In each of us there is another whom we do not know.

– Carl G. Jung

Carl G. Jung was a Swiss psychiatrist and psychotherapist. He founded analytical (or Jungian) psychology which emphasizes our quest for wholeness and holds that dreams and the unconscious mind offer insight into our true selves. With that in mind, the above quote in fuller context is thus: “In each of us there is another whom we do not know. He speaks to us in dreams and tells us how differently he sees us from the way we see ourselves.”

I was quoting psychologists before I became truly passionate about the field. Never did I imagine I would be pursuing a PhD delving into the heads of others.

I say this because currently my source of quotes for this personal task is an old journal from (oh dear god) over 20 years ago. I sometimes forget that I’m old enough to have a “20 years ago”. This is still new to me. There are many journals. Many musings, lyrics, poems, you name it I tried to write it. This particular Black n’ Red Ruled A5 (still with the faded “3 for the price of 2” sticker clinging for dear life) isn’t the oldest. Dare I go back and read about flybys of helicopters over the middle school in Kuwait? Another time perhaps.

I chose this quote and accompanying photograph today because there is currently an assignment on National Geographic’s Your Shot titled Reflections. In my hunt for old photographs for this new series and to see if I had anything worth submitting before embarking on another shooting adventure, I came across a “selfie” from before the days of selfies. A self-portrait of sorts only a few years whisper away from the days of the “Myspace profile picture.” The assignment and my discovery reminded me of a recent entry. In a post I made just last month about creativity, medication, and depression, I reflected briefly on the occasional disconnect with the person in the mirror (see the post here). How much can or do we see in our reflections? Do we ever see all, or the whole of ourselves? Are dreams not reflections?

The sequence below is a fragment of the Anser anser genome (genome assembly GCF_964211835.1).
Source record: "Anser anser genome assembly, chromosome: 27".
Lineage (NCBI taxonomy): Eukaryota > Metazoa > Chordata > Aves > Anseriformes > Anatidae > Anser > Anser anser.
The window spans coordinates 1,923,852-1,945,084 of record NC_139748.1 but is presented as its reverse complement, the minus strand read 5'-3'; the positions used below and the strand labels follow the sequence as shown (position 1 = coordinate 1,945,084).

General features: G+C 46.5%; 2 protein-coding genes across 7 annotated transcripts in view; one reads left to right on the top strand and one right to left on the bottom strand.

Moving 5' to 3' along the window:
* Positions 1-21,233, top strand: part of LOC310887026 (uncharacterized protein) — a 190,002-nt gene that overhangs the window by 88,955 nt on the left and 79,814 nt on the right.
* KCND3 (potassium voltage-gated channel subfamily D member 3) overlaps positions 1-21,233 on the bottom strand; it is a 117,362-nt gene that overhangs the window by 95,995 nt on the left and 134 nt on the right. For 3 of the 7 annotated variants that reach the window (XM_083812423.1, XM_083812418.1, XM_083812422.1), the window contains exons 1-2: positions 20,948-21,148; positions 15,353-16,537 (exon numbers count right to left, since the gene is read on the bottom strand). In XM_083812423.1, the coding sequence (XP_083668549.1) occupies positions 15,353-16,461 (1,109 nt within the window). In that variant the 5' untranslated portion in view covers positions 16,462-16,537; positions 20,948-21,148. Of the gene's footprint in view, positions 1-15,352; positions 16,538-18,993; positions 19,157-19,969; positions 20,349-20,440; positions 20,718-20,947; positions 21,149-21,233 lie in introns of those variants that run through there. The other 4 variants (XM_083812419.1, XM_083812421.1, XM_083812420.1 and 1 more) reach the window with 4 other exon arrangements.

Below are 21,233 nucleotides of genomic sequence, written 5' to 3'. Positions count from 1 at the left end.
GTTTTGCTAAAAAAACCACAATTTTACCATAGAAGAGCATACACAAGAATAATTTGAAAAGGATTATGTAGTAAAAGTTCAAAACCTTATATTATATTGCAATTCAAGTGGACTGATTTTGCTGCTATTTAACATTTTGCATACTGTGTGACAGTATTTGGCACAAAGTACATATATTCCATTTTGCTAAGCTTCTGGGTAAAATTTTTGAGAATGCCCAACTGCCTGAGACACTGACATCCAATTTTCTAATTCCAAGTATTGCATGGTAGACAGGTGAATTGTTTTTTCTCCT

In this particular photograph, I was searching. I remember being heartbreakingly in love and separated by an ocean as I pursued my music career in Nashville while he waited tables, volunteered, and cycled his way through life in London. I had been crying and all these years later, I honestly couldn’t tell you why but at the time it was important. It’s always important when you’re young, in love, struggling, an artist… It’s important when you’re none of those things. At the time, documentation of my solemnly determined swollen eyes after a jag was seemingly warranted. I questioned so much then. I question so much now. A particular wonder is always who the person was that brought me to the moment I find myself in and is she the same now as she was then. So for my Reflections assignment, I chose a moment of reflection in a mirror. But really,  I’ve just always liked the appearance that I’m about to give myself a talking to with great definitive resolve.




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